This has been developed from various workshops, tip sheets and classes taken — please feel free to take this, add, delete and create your own checklist.
1. Does it cover the hero and heroine’s relevant character traits and goals in a fresh way?
2. Does it tell the scenes with the most conflicts–internal and external–for the hero and the heroine, with an emphasis on the main character’s conflict?
3. Does it offer specific dramatic scenes for the main turning points, detailing what happens, where it happens, escalating the risk to the main character’s goal, and offering harder and harder choices for the main character in each of these scenes?
4. Does it have scenes that show a developing relationship, including attraction and hero and heroine compatibility, with mention of the feelings of the characters, and also telling what is keeping a relationship from working between these two?
5. Does the story include scenes with sexual developments between the characters and how those scenes impact character conflicts, compatibities and emotions?
6. Does it tell all characters’ motivations–including for any villain or antagonist?
7. Are the characters fresh? Are they developed by looking past cliché to what is core and specific to the characters?
8. Do the characters make choices that come from within that specific person, rather than from the writer manipulating the story? Can you say, “Yes, if I were this person, I would make this choice.”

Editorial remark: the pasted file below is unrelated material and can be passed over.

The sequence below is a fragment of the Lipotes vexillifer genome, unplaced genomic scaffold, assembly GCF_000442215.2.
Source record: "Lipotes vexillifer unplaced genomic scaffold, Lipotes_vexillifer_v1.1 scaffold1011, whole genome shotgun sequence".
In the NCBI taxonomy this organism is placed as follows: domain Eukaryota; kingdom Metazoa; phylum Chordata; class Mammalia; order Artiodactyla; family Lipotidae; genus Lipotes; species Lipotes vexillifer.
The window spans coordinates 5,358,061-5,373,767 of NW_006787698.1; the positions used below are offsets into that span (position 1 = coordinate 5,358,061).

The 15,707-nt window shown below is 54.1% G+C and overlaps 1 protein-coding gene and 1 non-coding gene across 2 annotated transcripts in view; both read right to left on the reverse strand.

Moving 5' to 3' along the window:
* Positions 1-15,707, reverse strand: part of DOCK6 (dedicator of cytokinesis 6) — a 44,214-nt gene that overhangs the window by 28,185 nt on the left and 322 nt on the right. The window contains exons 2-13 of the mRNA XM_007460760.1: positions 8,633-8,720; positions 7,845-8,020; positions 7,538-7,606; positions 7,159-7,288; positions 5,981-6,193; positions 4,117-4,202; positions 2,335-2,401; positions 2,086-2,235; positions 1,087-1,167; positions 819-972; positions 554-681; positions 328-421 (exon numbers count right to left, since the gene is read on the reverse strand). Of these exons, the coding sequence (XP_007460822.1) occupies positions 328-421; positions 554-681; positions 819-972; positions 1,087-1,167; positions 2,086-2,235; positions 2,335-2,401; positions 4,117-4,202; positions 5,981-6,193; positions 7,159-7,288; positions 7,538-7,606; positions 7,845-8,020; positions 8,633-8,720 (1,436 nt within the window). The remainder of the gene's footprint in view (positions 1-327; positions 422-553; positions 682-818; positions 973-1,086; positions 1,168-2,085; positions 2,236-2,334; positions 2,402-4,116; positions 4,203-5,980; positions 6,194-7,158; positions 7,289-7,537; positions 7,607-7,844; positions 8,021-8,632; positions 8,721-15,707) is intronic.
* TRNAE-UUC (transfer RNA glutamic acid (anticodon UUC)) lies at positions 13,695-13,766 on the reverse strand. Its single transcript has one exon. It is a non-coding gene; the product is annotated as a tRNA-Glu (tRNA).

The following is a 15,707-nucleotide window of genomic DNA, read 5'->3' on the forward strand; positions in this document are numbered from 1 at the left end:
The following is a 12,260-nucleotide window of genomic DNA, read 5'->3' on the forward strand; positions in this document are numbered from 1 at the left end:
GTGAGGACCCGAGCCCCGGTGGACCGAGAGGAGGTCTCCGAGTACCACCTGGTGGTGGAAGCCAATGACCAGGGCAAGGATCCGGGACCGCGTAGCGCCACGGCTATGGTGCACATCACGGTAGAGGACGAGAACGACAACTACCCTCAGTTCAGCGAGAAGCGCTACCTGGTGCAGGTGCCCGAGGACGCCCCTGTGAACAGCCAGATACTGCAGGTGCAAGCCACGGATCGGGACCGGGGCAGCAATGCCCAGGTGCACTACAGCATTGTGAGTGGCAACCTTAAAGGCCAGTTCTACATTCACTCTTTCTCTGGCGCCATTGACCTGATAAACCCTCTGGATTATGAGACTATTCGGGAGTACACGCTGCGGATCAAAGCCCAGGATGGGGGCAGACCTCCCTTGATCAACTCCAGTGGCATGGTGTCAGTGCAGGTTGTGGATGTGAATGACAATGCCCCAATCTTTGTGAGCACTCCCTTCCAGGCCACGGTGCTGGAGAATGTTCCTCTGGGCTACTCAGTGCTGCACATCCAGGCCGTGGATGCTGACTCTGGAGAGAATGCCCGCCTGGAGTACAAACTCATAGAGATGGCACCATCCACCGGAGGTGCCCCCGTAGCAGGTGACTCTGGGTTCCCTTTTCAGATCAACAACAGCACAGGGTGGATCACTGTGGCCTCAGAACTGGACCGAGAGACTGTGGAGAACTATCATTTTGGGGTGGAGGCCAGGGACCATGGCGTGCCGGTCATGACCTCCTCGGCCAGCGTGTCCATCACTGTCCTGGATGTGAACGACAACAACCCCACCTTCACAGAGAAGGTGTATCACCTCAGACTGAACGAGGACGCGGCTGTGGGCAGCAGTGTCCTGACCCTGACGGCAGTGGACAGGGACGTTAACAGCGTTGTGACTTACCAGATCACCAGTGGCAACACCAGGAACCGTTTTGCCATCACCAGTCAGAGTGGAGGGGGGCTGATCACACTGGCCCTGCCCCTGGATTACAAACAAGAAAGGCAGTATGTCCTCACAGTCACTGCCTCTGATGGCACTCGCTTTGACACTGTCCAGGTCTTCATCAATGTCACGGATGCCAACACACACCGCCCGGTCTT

9. Does it raise questions to keep interest going–and then provide answers to all questions raised?
10. Does it include a scene that is the climax or black moment, and make clear the resolution of the story with an ending that wraps up all story elements?
11. Does it include a strong theme that is woven into the scenes and character choices–and which is revealed strongest in the climax of the book and the character’s ultimate choice?
12. Is the voice active, with all extra words cut, and with the best possible word choices with the clearest, most concise writing possible in a tone that matches the tone of the book?
I just got my novel submission in the mail this week, and even on my own blog, I commented on the fact that I’ll be putting together a synopsis to open a few more doors. Some agents require a synopsis, and some don’t, so my first batch went out to those that don’t. Now, I’ll need one for the others.
You’ve made some great suggestions that I will keep in mind when writing my synopsis.
Pingback: Helpful Links | WritingCorner.com